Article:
Renewables Update

What did the solar eclipse prove in Germany?

3 April 2015 Craig Morris, Editor of Renewables International
and lead author of

On Friday, March 20, a partial solar eclipse passed over Germany on a largely cloudless day. With the moon covering the sun by more than 70 percent in most areas, German solar ramped down and then up again to an unprecedented extent. Many have celebrated the event as proof that Germany can withstand even greater fluctuations in solar power production. But there is also a reason to believe the event was overhyped.

First, the good news – there was no blackout or any other major disturbance on the German grid. Nonetheless, solar power production ramped fairly close to the maximum. Grid experts had calculated an increase of 17 GW from 9 GW to 26 GW within 90 minutes (from 10:30 AM to 12 noon) in the worst-case scenario of a completely cloudless sky. In the end, we got a ramp from 5.44 to 19.6 GW – so the increase was a full 14 GW, only 3 GW short of the worst case. This much we can celebrate: an unprecedented spike in solar power production – one equivalent to roughly a fifth of power consumption at the time (around 70 GW) – did not bring down the grid.

But how did Germany compensate for these fluctuations? Official figures are not yet in, and live data can be unreliable, but what we do know suggests that the whole event was unremarkable aside from the rapid spike in solar power production. Indeed, the main difference aside from solar may have been the use of demand management, about which we have the least data to date. Let’s start with Fraunhofer ISE’s overview of the week – and note that this visualization has been updated since my initial report.

Source: Fraunhofer ISE

First, we see at the bottom a significant dip in net power exports. At the start of the eclipse at around 9:30 AM, Germany had 8.9 GW in net power exports, a figure that fell to 3.2 GW by 10:30 AM, when the eclipse reached its maximum. The drop in exports was thus 5.7 GW, significantly less than the 7.5 GW decrease in solar power production during the same power – but still enough to largely leave conventional plants unaffected.

Indeed, mouse over the visualization at Fraunhofer ISE’s website, and you see that conventional power production varied almost unnoticeably from 52.9 GW at 9:30 AM to 52.3 GW at 10:30 AM. In other words, while the eclipse grew, conventional power plants did not need to react. Instead, power exports handled most of the adjustments along with a reduction in domestic power demand. We still have no data on how power demand specifically followed solar, but the live blog from German grid operator Tennet (in German) reveals that grid firms did instruct industry to reduce its power demand.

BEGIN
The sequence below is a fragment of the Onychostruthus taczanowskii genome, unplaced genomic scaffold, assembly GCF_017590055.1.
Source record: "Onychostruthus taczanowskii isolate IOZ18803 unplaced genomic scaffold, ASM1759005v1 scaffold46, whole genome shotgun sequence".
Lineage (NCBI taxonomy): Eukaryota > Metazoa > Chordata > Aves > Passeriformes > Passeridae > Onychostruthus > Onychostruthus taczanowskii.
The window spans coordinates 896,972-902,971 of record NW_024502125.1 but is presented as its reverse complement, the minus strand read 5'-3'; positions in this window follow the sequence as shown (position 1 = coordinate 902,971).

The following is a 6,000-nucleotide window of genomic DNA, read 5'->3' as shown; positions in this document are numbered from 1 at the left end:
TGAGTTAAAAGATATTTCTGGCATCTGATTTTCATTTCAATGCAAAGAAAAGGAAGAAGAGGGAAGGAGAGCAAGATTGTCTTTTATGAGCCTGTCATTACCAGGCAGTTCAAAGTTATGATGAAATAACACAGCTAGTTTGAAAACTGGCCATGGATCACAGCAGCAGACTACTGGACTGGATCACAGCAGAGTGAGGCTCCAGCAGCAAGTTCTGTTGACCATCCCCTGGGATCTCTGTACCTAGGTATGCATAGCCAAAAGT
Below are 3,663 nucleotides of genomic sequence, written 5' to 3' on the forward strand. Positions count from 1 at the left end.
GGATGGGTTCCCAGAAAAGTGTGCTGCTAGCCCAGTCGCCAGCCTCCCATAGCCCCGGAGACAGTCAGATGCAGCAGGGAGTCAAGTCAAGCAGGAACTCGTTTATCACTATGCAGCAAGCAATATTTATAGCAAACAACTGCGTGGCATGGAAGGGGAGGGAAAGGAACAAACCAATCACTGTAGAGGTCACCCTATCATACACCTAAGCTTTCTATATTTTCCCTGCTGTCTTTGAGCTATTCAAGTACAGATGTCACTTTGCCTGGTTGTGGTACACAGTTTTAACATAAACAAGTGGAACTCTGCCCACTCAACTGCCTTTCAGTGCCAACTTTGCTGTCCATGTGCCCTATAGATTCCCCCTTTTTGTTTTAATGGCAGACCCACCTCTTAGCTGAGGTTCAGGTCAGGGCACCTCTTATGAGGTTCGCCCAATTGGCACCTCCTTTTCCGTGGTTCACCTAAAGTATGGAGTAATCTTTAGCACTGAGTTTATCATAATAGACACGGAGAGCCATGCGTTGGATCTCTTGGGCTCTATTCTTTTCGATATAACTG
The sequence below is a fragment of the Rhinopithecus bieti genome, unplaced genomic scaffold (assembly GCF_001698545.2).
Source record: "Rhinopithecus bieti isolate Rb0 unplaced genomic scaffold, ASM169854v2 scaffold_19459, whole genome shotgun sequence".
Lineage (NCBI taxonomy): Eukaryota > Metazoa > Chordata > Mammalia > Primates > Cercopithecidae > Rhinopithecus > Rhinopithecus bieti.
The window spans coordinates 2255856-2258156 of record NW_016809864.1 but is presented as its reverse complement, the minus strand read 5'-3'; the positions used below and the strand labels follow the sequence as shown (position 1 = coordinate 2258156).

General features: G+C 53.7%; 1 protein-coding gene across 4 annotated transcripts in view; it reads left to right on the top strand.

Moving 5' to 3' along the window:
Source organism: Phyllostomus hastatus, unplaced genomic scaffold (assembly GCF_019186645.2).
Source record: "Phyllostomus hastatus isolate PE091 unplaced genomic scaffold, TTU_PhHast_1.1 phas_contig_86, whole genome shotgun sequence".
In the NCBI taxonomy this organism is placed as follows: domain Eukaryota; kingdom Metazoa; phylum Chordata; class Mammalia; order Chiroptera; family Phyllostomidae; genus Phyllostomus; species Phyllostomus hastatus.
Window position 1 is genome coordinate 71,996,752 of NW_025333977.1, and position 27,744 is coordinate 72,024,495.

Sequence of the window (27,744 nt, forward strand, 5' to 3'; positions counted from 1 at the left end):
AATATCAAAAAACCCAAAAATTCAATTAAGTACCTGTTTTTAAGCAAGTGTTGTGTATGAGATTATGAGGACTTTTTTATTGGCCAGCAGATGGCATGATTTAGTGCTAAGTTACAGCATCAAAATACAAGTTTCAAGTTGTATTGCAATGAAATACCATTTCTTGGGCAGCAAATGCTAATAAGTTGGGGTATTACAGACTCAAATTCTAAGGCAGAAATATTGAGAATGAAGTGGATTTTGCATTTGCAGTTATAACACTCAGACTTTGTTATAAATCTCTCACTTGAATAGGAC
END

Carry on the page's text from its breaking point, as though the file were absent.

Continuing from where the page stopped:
After 10:30 AM, we then have the steep 14 GW increase in solar power production as the eclipse wanes. In the 90 minutes until 12 noon, power exports increased by a full 7.0 GW, thereby covering half of that solar ramp-up. Conventional power production decreases as well, though not at a particularly dramatic rate. At 12 noon, conventional power comes in at 47.6 GW, a shift of a mere 4.7 GW in 90 minutes – only a 10 percent change, and nothing unusual!

As I explained previously, the German grid can easily make such adjustments at such high levels of conventional power production (and it often does). The must-run range of Germany’s conventional fleet is around 20-25 GW, so the conventional fleet was clearly within its medium load range, where it is flexible.

Not surprisingly, the breakdown below shows that conventional power generators hardly moved at all. Gas (natural gas turbines) adjusted production by less than 10 percent from 11 AM to noon. Lignite (brown coal) and nuclear (uranium) hardly moved at all; as base load generators, they do not like to ramp. The biggest impact was on hard coal, which fell by more nearly 2.3 GW that hour – equivalent to around a sixth of its total production.

Source: Fraunhofer ISE

What does this tell us? Probably not, as German think tank Agora Energiewende would have us believe (press release in German), that the eclipse “gave us a taste of 2030.” Had wind power production not been at a dismal 0.5 GW (with 38 GW installed), the conventional fleet might have been closer to its must-run level – and hence unable to respond flexibly.

The description of the “worst case” scenario mentioned above was based purely on the weather, with the worst case being a cloudless sky. In retrospect, it seems that the worst case would have been the solar ramp that day along with around 20 GW of wind power, with conventional plants pushed down to their must-run level. By 2030, that combination may indeed be a quite common event. But it was not the one “simulated” on March 20.

Craig Morris (@PPchef) is the lead author of German Energy Transition. He directs Petite Planète and writes every workday for Renewables International.

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